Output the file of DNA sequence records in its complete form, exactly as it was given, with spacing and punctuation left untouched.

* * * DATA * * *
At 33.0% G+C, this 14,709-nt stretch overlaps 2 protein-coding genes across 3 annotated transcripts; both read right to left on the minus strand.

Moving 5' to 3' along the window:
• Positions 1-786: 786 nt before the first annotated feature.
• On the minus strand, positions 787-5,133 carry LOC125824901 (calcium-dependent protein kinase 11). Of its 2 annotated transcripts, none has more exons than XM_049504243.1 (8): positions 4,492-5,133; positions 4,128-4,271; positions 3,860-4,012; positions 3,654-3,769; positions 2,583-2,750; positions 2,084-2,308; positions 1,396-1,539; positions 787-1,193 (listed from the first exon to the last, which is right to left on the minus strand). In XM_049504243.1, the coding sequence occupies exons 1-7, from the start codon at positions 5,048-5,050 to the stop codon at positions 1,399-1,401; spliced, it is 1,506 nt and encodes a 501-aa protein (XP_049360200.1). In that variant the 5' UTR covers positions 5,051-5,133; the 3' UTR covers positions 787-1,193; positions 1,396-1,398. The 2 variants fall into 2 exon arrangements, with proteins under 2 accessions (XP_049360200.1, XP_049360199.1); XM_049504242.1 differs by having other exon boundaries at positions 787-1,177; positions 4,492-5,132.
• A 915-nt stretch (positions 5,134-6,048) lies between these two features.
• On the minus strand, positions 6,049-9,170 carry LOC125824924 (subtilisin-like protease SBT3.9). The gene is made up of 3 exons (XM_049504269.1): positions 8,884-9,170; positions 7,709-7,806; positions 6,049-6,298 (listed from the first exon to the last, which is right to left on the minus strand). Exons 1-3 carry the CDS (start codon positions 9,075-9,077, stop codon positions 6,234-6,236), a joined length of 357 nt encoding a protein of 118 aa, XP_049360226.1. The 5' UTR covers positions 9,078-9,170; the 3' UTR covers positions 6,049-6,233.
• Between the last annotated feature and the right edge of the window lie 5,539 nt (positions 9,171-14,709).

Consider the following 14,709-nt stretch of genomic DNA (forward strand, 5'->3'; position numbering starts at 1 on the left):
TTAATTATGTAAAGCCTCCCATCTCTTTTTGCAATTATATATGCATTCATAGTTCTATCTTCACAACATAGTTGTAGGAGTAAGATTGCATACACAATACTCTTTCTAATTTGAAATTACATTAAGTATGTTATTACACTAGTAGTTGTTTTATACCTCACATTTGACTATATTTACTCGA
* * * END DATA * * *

At 33.0% G+C, this 14,709-nt stretch overlaps 2 protein-coding genes across 3 annotated transcripts; both read right to left on the minus strand.

Moving 5' to 3' along the window:
• Positions 1-786: 786 nt before the first annotated feature.
• On the minus strand, positions 787-5,133 carry LOC125824901 (calcium-dependent protein kinase 11). Of its 2 annotated transcripts, none has more exons than XM_049504243.1 (8): positions 4,492-5,133; positions 4,128-4,271; positions 3,860-4,012; positions 3,654-3,769; positions 2,583-2,750; positions 2,084-2,308; positions 1,396-1,539; positions 787-1,193 (listed from the first exon to the last, which is right to left on the minus strand). In XM_049504243.1, the coding sequence occupies exons 1-7, from the start codon at positions 5,048-5,050 to the stop codon at positions 1,399-1,401; spliced, it is 1,506 nt and encodes a 501-aa protein (XP_049360200.1). In that variant the 5' UTR covers positions 5,051-5,133; the 3' UTR covers positions 787-1,193; positions 1,396-1,398. The 2 variants fall into 2 exon arrangements, with proteins under 2 accessions (XP_049360200.1, XP_049360199.1); XM_049504242.1 differs by having other exon boundaries at positions 787-1,177; positions 4,492-5,132.
• A 915-nt stretch (positions 5,134-6,048) lies between these two features.
• On the minus strand, positions 6,049-9,170 carry LOC125824924 (subtilisin-like protease SBT3.9). The gene is made up of 3 exons (XM_049504269.1): positions 8,884-9,170; positions 7,709-7,806; positions 6,049-6,298 (listed from the first exon to the last, which is right to left on the minus strand). Exons 1-3 carry the CDS (start codon positions 9,075-9,077, stop codon positions 6,234-6,236), a joined length of 357 nt encoding a protein of 118 aa, XP_049360226.1. The 5' UTR covers positions 9,078-9,170; the 3' UTR covers positions 6,049-6,233.
• Between the last annotated feature and the right edge of the window lie 5,539 nt (positions 9,171-14,709).

Consider the following 14,709-nt stretch of genomic DNA (forward strand, 5'->3'; position numbering starts at 1 on the left):
TTAATTATGTAAAGCCTCCCATCTCTTTTTGCAATTATATATGCATTCATAGTTCTATCTTCACAACATAGTTGTAGGAGTAAGATTGCATACACAATACTCTTTCTAATTTGAAATTACATTAAGTATGTTATTACACTAGTAGTTGTTTTATACCTCACATTTGACTATATTTACTCGA